We were advised by the real estate agents to apply for the pre-approval (pre-approval for the mortgage) as were planning to take a mortgage. Typically, pre-approvals require a lot of documentation and could take 5-7 working days. For this purpose, we got in touch with a mortgage consultant. Mortgage consultants have experience advising and supporting people like us in getting mortgages. They are appointed by banks, and are client facing. I’m assuming that banks prefer to liaise with mortgage consultants rather than clients directly. One of the real estate agents suggested a mortgage consultant, upon checking their reviews online, we found them to be good, so we went ahead and contacted them.
The mortgage consultant is supposed to play a key role in the whole process, unfortunately, we did not have a good experience. And we did not flag it early enough, or we could have worked with another consultant.
The mortgage consultant sent us 3 mortgage options – pretty standard. We went for the lowest interest option, it seemed simple enough: a base rate % along with the EIBOR rate for the year. At the time, our consultant missed telling us that the lowest interest option is offered by a small bank and could lead to potential delays. Had we known, we may have chosen a different option.
We were asked to submit the following documents: passport copy, Emirates ID and 6 months of salary pay slips, bank statement, salary certificate and credit card statement. As I had recently moved jobs, I was also required to submit my confirmation letter. We were also asked to submit proof of reason for the low credit card score.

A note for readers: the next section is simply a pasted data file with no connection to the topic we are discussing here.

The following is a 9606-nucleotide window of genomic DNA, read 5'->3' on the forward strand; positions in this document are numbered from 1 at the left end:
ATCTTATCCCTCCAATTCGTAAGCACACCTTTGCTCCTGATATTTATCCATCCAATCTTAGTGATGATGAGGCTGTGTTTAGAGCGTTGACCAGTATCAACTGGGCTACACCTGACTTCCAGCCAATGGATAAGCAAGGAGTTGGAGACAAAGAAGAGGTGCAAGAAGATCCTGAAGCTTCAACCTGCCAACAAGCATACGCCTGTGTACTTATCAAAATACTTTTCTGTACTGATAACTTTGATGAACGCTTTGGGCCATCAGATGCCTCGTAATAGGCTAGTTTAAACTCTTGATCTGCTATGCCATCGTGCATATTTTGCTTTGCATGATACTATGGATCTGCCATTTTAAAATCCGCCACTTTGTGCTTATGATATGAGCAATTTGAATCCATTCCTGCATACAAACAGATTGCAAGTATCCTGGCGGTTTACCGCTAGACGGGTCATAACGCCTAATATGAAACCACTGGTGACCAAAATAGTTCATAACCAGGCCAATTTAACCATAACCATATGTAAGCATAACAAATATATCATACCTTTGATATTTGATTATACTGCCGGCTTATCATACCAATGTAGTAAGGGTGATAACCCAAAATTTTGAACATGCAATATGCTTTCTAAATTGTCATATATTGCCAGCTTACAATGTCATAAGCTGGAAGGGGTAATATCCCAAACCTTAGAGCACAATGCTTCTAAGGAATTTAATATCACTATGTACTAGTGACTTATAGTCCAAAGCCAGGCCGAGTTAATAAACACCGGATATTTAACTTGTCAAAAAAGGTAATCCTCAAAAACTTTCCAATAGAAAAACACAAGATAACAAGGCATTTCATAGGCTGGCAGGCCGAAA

A red flag should have been that our mortgage consultant never talked to us about our credit score – which is critical while getting a mortgage. My credit score had been badly impacted – and nobody told me how to circumvent that to get the mortgage.
Tip: You can check your own credit score by downloading the AECB app and paying a nominal fee. You can analyze your score, see if there’s a discrepancy (I found plenty) and calculate your outstanding limit.
Week 3 and 4 nothing happened. The bank we were working with was slow – to say the least. Different departments worked in silos, our mortgage consultant added no value, and of course, Covid meant that the bank was understaffed with people on sick leave.
After 3 weeks of giving our documents, we received our preapproval. Apart from vetting the documents, the bank also did a sanity check on my credit score. Meanwhile, we had seen a couple of apartments. We set our heart on one, but the seller backed out – we learned this the hard way – not to let emotions in. We finally gave an offer on a house we liked; the real estate agent suggested we give it for 2% lesser than the list price. After some back and forth, we finalized the price.
The real estate agent was prompt – quickly sent us an online document called Form F, where in both buyers and sellers need to agree to the contract terms and conditions – fairly standard T&Cs. This was done in an hour, post which we told our mortgage consultant to go ahead and apply for the Final Offer Letter (FOL) with the bank.
We were informed that for the FOL, we needed to pay for a formal valuation of the property. This value will determine how much the bank will loan to us. Our mortgage consultant messed up the address of our property (messed it up twice) which wasted one precious week.
Tip – As we realized on retrospect, each step needs to be done correctly, but unfortunately, there are a lot of different types of people out there, some quite incompetent. So double check each step, cross check the information even if it seems like a futile exercise – with the real estate agent, with the mortgage consultant, don’t be conscious and ask any and all doubts.